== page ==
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Richard WAGNER (1813–1883)
Der Ring des Nibelungen:

Das Rheingold (1869)
Johan Reuter (bass-baritone) – Wotan; Hans Lawaetz (baritone) – Donner; Johnny van Hal (tenor) – Froh; Michael Kristensen (tenor) – Loge; Stephen Milling (bass) – Fasolt; Christian Christiansen (bass) – Fafner; Sten Byriel (bass) – Alberich; Bengt-Ola Morgny (tenor) – Mime; Randi Stene (mezzo) – Fricka; Anne Margrethe Dahl (soprano) – Freia; Susanne Resmark (mezzo) – Erda; Djina Mai-Mai (soprano) – Woglinde; Ylva Kihlberg (soprano) – Wellgunde; Hanne Fischer (contralto) – Flosshilde; Iréne Theorin – Brünnhilde; Danny Olsen – Das Rheingold
Die Walküre (1870)
Stig Andersen (tenor) – Siegmund; Gitta-Maria Sjöberg (soprano) – Sieglinde; James Johnson (bass) – Wotan; Iréne Theorin (soprano) – Brünnhilde; Stephen Milling (bass) – Hunding; Randi Stene (mezzo) – Fricka; Emma Vetter (soprano) – Helmwige; Ylva Kihlberg (soprano) – Gerhilde; Carolina Sandgren (soprano) – Ortlinde; Hanne Fischer (mezzo) – Waltraute; Anna Rydberg (mezzo) – Siegrune; Elisabeth Jansson (contralto) – Rossweisse; Elisabeth Halling (contralto) – Grimgerde; Ulla Kudsk Jensen (contralto) - Schwertleite
Siegfried (1876)
Stig Andersen (tenor) – Siegfried; Bengt-Ola Morgny (tenor) – Mime; James Johnson (bass) – Der Wanderer; Sten Byriel (bass) – Alberich; Christian Christiansen (bass) – Fafner; Susanne Resmark (mezzo) – Erda; Iréne Theorin (soprano) – Brünnhilde; Gisela Stille (soprano) - Waldvogel
Götterdämmerung (1876)
Stig Andersen (tenor) – Siegfried; Guido Paevatalu (baritone) – Gunther; Peter Klaveness (bass) – Hagen; Sten Byriel (bass) – Alberich; Iréne Theorin (soprano) – Brünnhilde; Ylva Kihlberg (soprano) – Gutrune; Anette Bod (mezzo) – Waltraute; Susanne Resmark (mezzo) – 1st Norn; Hanne Fischer (mezzo) – 2nd Norn; Anne Margrethe Dahl (soprano) – 3rd Norn; Djina Mai-Mai (soprano) – Woglinde; Elisabeth Meyer-Topsøe (soprano) – Wellgunde; Ulla Kudsk Jensen (contralto) – Flosshilde
Royal Danish Opera Chorus (Götterdämmerung) and Orchestra/Michael Schønwandt
Production by Kasper Bech Holten; Set and Costume Designers: Marie í Dali and Steffen Aarfing; Lighting Designer: Jesper Kongshaug; Dramaturgy: Henrik Engelbrecht
Director of Photography: Uffe Borgwardt; Producer: Peter Borgwardt
rec. live, Royal Danish Opera, Copenhagen, May 2006
Bonus Feature: HM Queen Margrethe II of Denmark meets Kasper Bech Holten
Picture Format: 16:9; Anamorphic Widescreen; Sound LPCM Stereo; DTS 5.1 Surround
DECCA 074 3264 [7 DVDs: 920:00 + Bonus: 36:00]
Experience Classicsonline

When Bill Kenny, Regional Editor of MusicWeb’s Seen and Heard, visited the new opera house in Copenhagen in late December 2005 he waxed lyrical about the house itself review . It’s a view I endorse as is clear from my review of Nielsen’s Maskarade, which I saw in January this year (2008). He was also deeply impressed and fascinated by Die Walküre in the new production by Kasper Bech Holten (His review is here). Now the full Ring appears on DVD. Having spent some intensive days in its company I feel a bit exhausted – especially since I listened through the reissue of Haitink’s Ring less than a week before – but I am just as fascinated as Bill.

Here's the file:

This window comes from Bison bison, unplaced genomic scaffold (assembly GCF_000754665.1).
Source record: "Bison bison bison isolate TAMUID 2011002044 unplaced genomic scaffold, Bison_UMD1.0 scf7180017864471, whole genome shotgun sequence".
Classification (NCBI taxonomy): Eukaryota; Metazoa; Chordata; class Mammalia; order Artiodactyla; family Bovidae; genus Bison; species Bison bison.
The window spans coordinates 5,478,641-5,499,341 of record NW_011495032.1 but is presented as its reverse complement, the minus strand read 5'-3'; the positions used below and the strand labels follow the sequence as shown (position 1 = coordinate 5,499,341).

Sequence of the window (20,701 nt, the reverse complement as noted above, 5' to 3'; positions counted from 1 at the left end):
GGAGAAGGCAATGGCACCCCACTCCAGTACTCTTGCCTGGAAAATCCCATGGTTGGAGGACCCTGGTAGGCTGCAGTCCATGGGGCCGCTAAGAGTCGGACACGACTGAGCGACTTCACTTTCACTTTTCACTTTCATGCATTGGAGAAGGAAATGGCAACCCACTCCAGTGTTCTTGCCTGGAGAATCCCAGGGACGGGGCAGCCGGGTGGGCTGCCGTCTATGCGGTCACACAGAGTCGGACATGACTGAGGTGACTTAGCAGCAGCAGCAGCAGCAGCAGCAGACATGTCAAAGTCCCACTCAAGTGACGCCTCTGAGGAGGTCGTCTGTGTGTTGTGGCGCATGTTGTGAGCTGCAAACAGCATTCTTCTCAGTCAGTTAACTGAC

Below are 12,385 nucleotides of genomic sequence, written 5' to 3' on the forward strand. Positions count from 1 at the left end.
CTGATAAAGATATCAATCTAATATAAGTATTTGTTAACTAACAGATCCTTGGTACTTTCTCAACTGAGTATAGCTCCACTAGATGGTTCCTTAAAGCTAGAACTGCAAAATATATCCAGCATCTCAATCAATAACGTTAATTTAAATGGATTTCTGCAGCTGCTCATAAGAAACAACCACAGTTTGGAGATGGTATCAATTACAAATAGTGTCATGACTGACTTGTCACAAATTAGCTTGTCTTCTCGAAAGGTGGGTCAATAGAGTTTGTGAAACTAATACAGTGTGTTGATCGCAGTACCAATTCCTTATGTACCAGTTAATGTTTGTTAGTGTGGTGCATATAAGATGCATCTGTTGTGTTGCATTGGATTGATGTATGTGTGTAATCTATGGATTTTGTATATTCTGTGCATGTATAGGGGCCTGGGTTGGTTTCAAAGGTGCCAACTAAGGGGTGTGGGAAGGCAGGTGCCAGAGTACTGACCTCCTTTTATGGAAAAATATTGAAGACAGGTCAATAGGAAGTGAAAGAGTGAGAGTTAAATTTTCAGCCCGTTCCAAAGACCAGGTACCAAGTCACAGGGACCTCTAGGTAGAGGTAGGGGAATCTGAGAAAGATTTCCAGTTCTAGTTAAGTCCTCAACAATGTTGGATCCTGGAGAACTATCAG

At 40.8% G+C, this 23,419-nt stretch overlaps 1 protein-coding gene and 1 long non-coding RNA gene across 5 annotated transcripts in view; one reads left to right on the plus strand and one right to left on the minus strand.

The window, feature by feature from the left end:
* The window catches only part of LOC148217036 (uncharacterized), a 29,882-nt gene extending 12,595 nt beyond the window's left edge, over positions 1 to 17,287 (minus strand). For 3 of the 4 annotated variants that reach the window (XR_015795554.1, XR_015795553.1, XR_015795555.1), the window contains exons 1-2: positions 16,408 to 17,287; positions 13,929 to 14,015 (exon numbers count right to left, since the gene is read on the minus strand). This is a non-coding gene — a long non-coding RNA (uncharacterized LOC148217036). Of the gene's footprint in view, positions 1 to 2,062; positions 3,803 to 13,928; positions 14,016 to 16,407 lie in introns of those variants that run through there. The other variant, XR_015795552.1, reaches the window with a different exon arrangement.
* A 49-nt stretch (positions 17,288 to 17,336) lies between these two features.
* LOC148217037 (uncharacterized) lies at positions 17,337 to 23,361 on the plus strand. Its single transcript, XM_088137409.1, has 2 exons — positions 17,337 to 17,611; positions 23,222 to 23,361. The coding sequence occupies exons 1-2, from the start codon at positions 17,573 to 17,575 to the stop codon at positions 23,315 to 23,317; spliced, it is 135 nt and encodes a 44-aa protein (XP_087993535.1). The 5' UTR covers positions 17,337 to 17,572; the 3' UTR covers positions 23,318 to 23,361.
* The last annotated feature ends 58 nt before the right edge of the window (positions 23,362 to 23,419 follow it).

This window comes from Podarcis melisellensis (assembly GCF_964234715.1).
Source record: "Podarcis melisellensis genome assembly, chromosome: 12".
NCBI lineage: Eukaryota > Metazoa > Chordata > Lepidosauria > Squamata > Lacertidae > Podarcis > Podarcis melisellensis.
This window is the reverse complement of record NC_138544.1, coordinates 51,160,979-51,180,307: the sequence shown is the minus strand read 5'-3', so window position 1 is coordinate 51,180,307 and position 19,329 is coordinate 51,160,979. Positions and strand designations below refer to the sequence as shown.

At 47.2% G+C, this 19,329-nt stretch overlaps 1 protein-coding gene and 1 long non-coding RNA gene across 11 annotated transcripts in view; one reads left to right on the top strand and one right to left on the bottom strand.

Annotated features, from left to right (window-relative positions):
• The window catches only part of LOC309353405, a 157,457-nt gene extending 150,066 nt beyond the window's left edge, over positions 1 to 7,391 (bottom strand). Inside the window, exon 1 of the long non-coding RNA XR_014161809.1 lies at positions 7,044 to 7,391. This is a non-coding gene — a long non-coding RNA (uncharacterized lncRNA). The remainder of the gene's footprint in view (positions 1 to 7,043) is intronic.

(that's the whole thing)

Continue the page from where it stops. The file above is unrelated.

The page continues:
Transporting the action to other, often more recent times, is no novelty, rather the contrary: it seems to be the norm today and quite often the result is more strange and alienating than illuminating. The Amsterdam Ring, directed by Pierre Audi, was a minimalist production with hardly any sets at all and the orchestra centre-stage. One of its great merits was the timelessness. The new Stockholm Ring, directed by Staffan Valdemar Holm (not yet on DVD) placed Das Rheingold in Wagner’s own time and then moved gradually into the 20th century and ended during WW1.

The same principle is employed here but Holten begins where Holm stopped, during the roaring ’20s and into the ’30s when the ideologies were structured. In Die Walküre we have reached the aftermath of WW2 and the cold war is raging, the structures have frozen; Siegfried represents young rebellion against the older generation in 1968. In Götterdämmerung belief in the future is being erased by the evil of the turn of the century – Holten mentions Bosnia or Rwanda. The malicious military commander Hagen and his soldiers stand as representatives for the raw oppression of the civilian population. The victims are Siegfried and Brünnhilde. Brünnhilde also runs through the story, pictured in sequences in Das Rheingold reading in old tomes. Thus the whole Ring can be seen as flashbacks from the present day. In Götterdämmerung during orchestral interludes she is again seen turning over pages in filmed sequences. 20th century history is set in relation to old Norse mythology, or vice versa: a really intriguing concept – but does it work?

There are anomalies of course. Wotan’s spear and Siegfried’s Nothung do not belong in the 20th century – you need to see them as symbols for their power rather than realistic attributes. The Valkyries are dressed in 1950s bloodstained evening gowns when they gather fallen soldiers. They also have very realistic wings and when Wotan denounces Brünnhilde in the last act of Die Walküre he brutally tears off her wings, causing her great pain. Holten refrains from doing what many present-day directors do: disregarding the text and what is actually sung. He trusts the onlookers’ intelligence to be able to filter out the anachronisms.